Employers that run federal Family and Medical Leave Act benefits at the same time as workers’ comp benefits give themselves more leeway when employees are off work for workplace injuries for an extended period of time, a state supreme court has ruled.
In the case of Kings Aire Inc. vs. Jorge Melendez, the Texas Supreme Court ruled that an employer who laid an employee off who had been out on workers’ comp concurrently with FMLA, but had exceeded the 12 weeks away that is allowed by the law, was entitled to do so.
But regardless of the outcome of this case, employers need to be careful about terminating any workers that are out on workers’ comp.
Here are the facts of the case:
Jorge Melendez filed a workers’ comp claim after he injured his wrist in July 2009, cutting two tendons and the median nerve.
His employer informed him that while he was out on workers’ comp, it would concurrently place him on FMLA leave, which allows eligible employees who cannot perform their jobs due to a serious health condition, to take up to 12 weeks of job-protected leave per year.
After 12 weeks, Melendez was unable to return to work and his employer sent him a termination letter. He later sued, accusing the heating and air company of retaliating against him for filing the workers’ comp claim.
A local court and appeals court sided with Melendez, but the Texas Supreme Court reversed those decisions, saying that the evidence did not support the allegation that he had been fired for the workers’ comp claim. Instead, the employer had rightfully signed him up for FMLA leave and he was fired under the company’s policy, which the employer had enforced equally in four other circumstances before Melendez’s termination.
If you foresee an employee missing a long period from work, it is not a bad idea for you to also put them out on FMLA leave to protect your interests, employment law attorneys say. And regardless, employers that fail to provide FMLA protections risk running afoul of the law.
If you do not offer FMLA leave while they are out on workers’ comp, your employee will still have those 12 weeks to use for other potential FMLA-approved leaves.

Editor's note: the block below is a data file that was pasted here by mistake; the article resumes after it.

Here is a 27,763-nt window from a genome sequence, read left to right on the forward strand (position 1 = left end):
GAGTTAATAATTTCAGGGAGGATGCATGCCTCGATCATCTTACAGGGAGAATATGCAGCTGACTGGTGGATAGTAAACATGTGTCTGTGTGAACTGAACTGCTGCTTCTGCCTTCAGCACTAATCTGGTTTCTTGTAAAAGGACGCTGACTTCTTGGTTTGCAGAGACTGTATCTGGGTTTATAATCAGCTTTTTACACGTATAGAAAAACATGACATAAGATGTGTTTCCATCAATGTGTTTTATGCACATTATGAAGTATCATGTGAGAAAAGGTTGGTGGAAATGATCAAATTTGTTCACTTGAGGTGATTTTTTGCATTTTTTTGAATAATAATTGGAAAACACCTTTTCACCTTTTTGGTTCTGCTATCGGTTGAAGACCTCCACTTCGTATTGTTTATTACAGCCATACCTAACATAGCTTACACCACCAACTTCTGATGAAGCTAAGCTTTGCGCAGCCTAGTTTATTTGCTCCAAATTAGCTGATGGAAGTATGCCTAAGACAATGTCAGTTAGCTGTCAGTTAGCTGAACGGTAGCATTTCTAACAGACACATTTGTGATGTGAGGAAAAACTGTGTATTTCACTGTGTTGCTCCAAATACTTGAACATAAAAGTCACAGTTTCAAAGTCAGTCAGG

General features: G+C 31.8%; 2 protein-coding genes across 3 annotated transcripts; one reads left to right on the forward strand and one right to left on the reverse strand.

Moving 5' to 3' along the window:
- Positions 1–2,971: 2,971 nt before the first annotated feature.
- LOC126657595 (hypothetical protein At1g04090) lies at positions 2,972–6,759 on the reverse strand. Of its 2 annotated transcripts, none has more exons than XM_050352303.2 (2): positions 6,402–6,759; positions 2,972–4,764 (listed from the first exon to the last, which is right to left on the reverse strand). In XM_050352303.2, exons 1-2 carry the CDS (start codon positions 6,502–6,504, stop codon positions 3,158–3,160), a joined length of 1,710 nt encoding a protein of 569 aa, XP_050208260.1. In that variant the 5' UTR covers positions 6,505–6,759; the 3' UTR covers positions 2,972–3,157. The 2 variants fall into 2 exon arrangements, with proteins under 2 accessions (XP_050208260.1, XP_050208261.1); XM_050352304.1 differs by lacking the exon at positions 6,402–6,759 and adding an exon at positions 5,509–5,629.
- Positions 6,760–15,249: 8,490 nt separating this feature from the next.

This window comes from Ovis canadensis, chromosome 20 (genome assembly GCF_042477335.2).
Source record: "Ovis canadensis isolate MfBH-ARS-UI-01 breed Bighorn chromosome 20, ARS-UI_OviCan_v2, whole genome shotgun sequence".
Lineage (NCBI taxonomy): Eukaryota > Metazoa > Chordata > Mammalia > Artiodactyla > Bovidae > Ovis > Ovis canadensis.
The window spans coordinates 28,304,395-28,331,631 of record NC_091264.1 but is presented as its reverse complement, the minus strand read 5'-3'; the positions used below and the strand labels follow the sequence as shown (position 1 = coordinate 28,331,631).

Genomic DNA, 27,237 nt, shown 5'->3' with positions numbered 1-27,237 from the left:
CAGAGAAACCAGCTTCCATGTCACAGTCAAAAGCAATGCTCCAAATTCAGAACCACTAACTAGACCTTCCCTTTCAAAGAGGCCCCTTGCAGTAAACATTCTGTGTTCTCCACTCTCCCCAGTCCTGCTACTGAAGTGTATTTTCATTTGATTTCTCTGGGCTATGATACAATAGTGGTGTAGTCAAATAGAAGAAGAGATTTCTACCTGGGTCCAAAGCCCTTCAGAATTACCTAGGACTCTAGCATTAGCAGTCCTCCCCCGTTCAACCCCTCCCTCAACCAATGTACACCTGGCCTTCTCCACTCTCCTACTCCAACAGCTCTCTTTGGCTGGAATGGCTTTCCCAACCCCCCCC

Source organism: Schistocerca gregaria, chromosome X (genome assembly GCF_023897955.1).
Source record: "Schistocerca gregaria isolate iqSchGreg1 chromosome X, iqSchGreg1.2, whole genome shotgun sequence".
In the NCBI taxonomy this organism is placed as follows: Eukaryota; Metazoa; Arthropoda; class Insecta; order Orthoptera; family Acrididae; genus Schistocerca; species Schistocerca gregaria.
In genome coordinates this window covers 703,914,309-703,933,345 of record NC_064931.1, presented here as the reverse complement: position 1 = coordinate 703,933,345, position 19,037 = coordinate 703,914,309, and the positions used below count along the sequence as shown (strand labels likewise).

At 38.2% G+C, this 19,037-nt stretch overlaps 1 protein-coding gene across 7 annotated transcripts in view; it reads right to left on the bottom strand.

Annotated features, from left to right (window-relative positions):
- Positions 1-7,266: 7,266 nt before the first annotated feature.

The two laws have some intersections, as well. For example, where provisions of both laws are running concurrently, an employee may turn down light duty under workers’ compensation.
If that happens, the employee may lose benefits under workers’ compensation, but would retain FMLA rights to a continuation of job-protected leave.
If an employee returns to work in a light-duty capacity under workers’ compensation, employers typically may pay a lower wage than that of the worker’s normal position.
Under the FMLA, if an employee is transferred to an alternate position which better accommodates recurring periods of leave than does their regular position, such a position must have equivalent pay and benefits. However, light duty is generally not an alternative position.
Note of caution
But be aware of the following issues. According to the Department of Labor:
• If an employee is collecting workers’ compensation in relation to something which is also a serious health condition under the FMLA, the employer cannot require the employee to substitute any paid vacation, personal, or medical or sick leave, for any part of the absence that is covered by the payments under workers’ comp.
• Similarly, an employee is precluded from relying upon FMLA’s substitution provision to insist upon receiving workers’ compensation and accrued paid leave benefits during such an absence. However, the employer and employee may be able to agree to paid leave to supplement the workers’ compensation replacement income.